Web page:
Phuntsholing the border town

Phuntsholing is a border town in Bhutan adjacent to the Indian town of Jaigaon. The entry, up to 6kms, into the town doesn’t need any permission. The Bhutanese Immigration Office is situated close to the entry gate here. Foreigners can either apply for the visa online or directly come in person and apply it here. It’s a small town which is a major economic hub as most of the goods and other trades between Bhutan and India happen here.
One can stay in Phuntsholing as long as they want. There are many hotels for all categories of travellers. Although there are very few places of interest here, one can proudly say that they have visited and stayed in Bhutan. I was hungry and it was noon. My priority was to obtain the visa. So I went straight to the Immigration office.

All my enthusiasm died out and I was standing outside the office with my application rejected

They don’t charge Indians for Visa, if they have an advance Hotel booking voucher. Unfortunately, I didn’t have any. All my enthusiasm died out and I was standing outside the office with my application rejected because I didn’t have any hotel booked in Bhutan. Luckily I saw a Keralite in the queue for Visa. I went to him and explained my situation. He was part of a large group of 35 members coming from Kerala for a 5-day tour in Bhutan. All others had applied online for the Visa, but he couldn’t apply on time. So he came here directly to obtain the Visa in person. I asked a Bhutanese official outside the office about the procedures and decided to gamble. He was ready to help me with the application. So, I wrote a letter stating that we both were part of this group and unfortunately we couldn’t apply for online Visa, and we have a hotel booked in Thimpu and submitted the Voucher along with a travel Itinerary. The office who rejected my application earlier was kind enough to forward my application and after the biometrics scan we both got our Visa.

Overwhelmed with joy, it was a moment to celebrate and we had a beer each. Relaxing in the parlour, I came to know about him. His name is Lince Leo, an architect from Kerala, doing his Master’s in Planning at Govt. College Thrissur. And he told me that his friends would arrive the next day. I told him about my cashless journey and how I reached till the border. Fascinated, he was ready to help me reach Thimpu with the group the next day.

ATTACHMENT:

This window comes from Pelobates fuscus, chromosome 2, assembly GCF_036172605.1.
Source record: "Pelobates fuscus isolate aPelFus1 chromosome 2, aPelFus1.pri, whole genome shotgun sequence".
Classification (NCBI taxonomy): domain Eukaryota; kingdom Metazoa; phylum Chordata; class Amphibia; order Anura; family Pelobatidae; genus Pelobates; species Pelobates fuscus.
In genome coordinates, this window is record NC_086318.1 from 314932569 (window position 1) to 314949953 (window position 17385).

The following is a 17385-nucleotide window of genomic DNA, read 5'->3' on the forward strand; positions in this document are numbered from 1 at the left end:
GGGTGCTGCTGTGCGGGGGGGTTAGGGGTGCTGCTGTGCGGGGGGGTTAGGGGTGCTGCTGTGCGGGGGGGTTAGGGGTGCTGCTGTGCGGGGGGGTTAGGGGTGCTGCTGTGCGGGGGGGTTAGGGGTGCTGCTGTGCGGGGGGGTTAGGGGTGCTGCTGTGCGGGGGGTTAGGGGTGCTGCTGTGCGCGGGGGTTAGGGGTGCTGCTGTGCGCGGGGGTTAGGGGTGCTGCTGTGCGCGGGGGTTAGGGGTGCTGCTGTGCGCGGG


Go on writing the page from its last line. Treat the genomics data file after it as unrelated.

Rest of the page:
I wasn’t sure about how to survive the cold climate here, since I didn’t have a thermal wear with me

The train was delayed and the group arrived late. I met them and they were happy to take me along. Thus, I became the 36th member of the group. After the immigration process, we left for Thimpu in the evening and it was the last day of the year. For the last 4 years I used to celebrate New year in Goa. This year, I thought of doing something different and ended up on a bus without any celebrations. But I was happy travelling in Bhutan and meeting this group. We reached Thimpu around 2:00 am and greeted New Year wishes to each other before going to bed. Everyone was tired after the 6 hour long bus journey.

It was 6°C in the morning and I was still wearing the same clothes which I wore when I left my home, 5 days ago. I wasn’t sure about how to survive the cold climate here, since I didn’t have a thermal wear with me. The jacket I had was made of cotton material and not meant for this cold weather. Anyway I had a good woollen cap and a scarf. I wore my second pant on top of the first one, and my jacket above both the shirts. My bag was empty and all set for some outdoor adventures.

What else can a penniless nomad do? I realised how vulnerable I was

I didn’t visit many places in Thimpu. The group was late all the time and since I travelled with them, I also missed the places. I could have visited more places if I was travelling solo, but then I enjoyed being with this group and experiencing it. All these years I did solo travels and in some cases, I used to travel with some of my best friends but I had never been with a group larger than 5 members. And it was my first experience travelling with an arranged tour, as part of a tour package, with the luxury of a tour guide, better accommodations, food and a private vehicle.

Site seeing in Thimpu was limited to city, the market and the Memorial Chorten. I was disappointed. I travelled all the way from Kerala and literally saw nothing. But the group was more than happy to be in Bhutan and cared less about exploring the places. I made friends and was enjoying it and saw how badly they missed each moment. I was unable to do anything. Without this group, I wouldn’t have survived the trip. So I chose to stay with them and explore the places their way. What else can a penniless nomad do? I realised how vulnerable I was.

The same day we left for Paro and we reached there late in the evening. The weather was colder in Paro and I saw frozen rivers and some waterfalls on the way. The hotel we were staying overlooked the Paro Taktsang, also known as Tiger’s Nest, a cliffside monastery and temple complex, which is a major attraction of Paro.
After dinner we went straight to bed as we will be doing the Tiger’s nest trekking the next morning.